This week, the Supreme Court will hear two cases about the rights of defendants in the criminal justice system. One of the cases, with oral arguments slated for Tuesday, challenges a law that gives the government the authority to keep convicted sex offenders behind bars after their sentences have been completed. In another case heard today, lawyers contested the right of criminal defendants to question the lab technicians who compile forensic evidence reports.
The sex offender case is perhaps the more controversial of the two. It deals with the Adam Walsh Child Protection Act of 2006, a law named after the murdered son of America's Most Wanted host John Walsh.The law allows the government to detain indefinitely those who are deemed "sexually dangerous." It also established the national sex offender registry and strengthened child pornography laws. The act exceeds Congress's authority, according to the defendants. (The registry and pornography aspects of the law are not being challenged in the case before the Supreme Court.)
One of the respondents, Graydon Earl Comstock, was certified as "sexually dangerous" six days before the end of his 37-month prison sentence for receiving child pornography. As a result, he has remained imprisoned in North Carolina's Butner penitentiary for more than three years, one of more than 60 other people in that state being held because of the law. Both the district and appellate courts agreed that the law allowing him to be held without new evidence of criminal behavior was unconstitutional. The Justice Department is fighting to keep the law on the books.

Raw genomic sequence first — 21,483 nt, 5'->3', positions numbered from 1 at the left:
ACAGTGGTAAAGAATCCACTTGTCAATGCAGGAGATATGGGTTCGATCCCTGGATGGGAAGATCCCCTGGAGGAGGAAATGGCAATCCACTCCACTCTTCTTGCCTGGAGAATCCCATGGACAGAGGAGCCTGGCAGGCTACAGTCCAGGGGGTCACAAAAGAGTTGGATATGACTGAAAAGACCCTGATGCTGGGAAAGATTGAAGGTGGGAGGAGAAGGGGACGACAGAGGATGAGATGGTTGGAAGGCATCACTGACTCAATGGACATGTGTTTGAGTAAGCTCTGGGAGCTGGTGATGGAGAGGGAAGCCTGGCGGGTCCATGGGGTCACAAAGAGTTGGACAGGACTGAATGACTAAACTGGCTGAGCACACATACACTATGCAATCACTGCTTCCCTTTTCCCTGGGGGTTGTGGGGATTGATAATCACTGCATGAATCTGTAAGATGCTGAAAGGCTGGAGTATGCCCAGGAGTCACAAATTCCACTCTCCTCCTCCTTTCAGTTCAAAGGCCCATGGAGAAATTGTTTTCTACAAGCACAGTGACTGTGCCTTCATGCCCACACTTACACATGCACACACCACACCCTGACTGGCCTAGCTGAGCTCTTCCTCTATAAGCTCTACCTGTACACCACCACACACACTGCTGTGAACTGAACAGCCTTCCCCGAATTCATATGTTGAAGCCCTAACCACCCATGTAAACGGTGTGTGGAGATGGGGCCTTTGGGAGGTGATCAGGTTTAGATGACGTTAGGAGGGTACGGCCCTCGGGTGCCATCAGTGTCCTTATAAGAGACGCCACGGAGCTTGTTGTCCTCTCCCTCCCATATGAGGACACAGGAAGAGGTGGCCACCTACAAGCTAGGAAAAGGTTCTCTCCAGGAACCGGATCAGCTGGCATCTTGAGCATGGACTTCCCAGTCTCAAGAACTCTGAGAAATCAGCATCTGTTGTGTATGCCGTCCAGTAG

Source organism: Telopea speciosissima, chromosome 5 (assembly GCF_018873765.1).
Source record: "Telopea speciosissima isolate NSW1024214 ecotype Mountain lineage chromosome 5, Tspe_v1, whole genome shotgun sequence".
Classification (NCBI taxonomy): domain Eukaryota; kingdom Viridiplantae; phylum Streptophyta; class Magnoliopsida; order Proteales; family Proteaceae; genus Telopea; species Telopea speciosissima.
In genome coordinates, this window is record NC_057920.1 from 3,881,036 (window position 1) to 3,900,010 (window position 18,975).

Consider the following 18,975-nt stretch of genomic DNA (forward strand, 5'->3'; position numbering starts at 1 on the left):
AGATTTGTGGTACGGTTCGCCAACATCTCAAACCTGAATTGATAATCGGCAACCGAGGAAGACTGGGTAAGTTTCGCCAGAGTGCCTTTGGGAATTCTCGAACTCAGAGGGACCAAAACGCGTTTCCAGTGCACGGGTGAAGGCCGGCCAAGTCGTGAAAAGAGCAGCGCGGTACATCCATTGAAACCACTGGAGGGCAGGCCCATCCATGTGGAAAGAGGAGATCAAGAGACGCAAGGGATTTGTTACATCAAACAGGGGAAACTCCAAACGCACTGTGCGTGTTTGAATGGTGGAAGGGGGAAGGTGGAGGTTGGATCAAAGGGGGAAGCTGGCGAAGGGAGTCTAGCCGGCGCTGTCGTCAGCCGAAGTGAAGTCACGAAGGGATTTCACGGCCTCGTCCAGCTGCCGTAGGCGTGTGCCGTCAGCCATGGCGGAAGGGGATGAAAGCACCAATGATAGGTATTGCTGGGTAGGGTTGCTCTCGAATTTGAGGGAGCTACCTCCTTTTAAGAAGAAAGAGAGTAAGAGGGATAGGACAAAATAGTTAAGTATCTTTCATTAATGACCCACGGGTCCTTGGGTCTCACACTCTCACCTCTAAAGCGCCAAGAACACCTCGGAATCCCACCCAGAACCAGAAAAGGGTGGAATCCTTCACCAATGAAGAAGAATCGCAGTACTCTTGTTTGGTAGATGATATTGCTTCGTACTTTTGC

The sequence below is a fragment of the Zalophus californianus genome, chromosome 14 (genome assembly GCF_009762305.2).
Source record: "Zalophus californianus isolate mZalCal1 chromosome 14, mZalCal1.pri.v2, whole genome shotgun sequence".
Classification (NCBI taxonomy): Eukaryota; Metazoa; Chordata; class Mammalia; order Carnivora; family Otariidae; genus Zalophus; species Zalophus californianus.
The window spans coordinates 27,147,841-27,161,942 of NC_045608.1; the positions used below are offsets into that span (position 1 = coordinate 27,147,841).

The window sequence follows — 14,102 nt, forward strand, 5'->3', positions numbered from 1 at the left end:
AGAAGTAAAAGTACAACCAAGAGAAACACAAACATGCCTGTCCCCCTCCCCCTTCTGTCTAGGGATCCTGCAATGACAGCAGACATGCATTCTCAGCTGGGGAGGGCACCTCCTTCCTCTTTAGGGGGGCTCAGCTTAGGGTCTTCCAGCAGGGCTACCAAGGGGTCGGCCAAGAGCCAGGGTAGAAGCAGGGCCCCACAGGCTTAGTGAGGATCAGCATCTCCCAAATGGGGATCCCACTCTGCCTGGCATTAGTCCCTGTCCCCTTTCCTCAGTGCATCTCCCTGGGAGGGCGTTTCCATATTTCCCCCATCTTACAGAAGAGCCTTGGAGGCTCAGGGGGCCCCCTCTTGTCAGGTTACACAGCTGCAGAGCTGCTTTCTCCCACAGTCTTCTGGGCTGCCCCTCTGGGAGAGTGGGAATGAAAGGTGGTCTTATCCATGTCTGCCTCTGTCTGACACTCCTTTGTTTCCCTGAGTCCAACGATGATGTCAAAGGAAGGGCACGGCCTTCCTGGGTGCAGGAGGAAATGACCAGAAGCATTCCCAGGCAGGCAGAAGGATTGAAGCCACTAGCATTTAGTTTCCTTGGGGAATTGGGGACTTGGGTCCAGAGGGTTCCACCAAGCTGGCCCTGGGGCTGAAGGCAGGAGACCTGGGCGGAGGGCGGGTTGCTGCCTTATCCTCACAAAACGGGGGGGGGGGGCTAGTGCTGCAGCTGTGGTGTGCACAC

The case is an interesting one in part because of the ideological coalition that opposes the current law. Liberals, conservatives, and libertarians alike have bristled at the dangerous precedent they think the law represents. The high court should overturn the "blatant government overreach," Randy Barnett and David Rittgers, both from the libertarian Cato Institute, wrote in an amicus brief.
Today, the high court heard a case dealing with the "confrontation clause" in the Sixth Amendment to the Constitution, which gives defendants the right to challenge in court those who accuse them of crimes. The case, Briscoe v. Virginia, is a response of sorts to a case heard last summer, Melendez-Diaz v. Massachusetts, in which justices ruled in a 5-to-4 decision that defendants have the right to cross-examine the forensic lab technicians who compiled evidence for their case. Implementing that ruling has provedproblematic, in part, because putting technicians on the stand reduces the time they have to work on other cases. At issue in the Briscoe case is the state of Virginia's contention that a "certificate of a forensic laboratory analysis" is enough to satisfy the constitutional requirement that a defendant can confront his accuser. Forcing the actual forensic analyst to testify is not necessary, prosecutors argue. The defendant, Mark Briscoe, was charged with possession of cocaine after the state crime lab concluded that the drug was present in the defendant's car. Briscoe disputed that the substance found in his house and car was indeed cocaine. In court, the state presented only certificates from the crime lab, rather than making the expert available for testimony.
Defense attorneys contend that the onus to provide technicians' testimony is minimal, but prosecutors disagree, saying that technicians' time already is overwhelmed with processing evidence and that their testimony is nearly always routine. Backlogs in evidence-processing at crime labs can stretch for years, a problem exacerbated by shrinking state budgets. Two months ago, 26 attorneys general from around the country said that requiring testimony is "proving unworkable." Justice Sonia Sotomayor will be a key vote in the case, particularly as a former prosecutor, but her views on the case are unclear.
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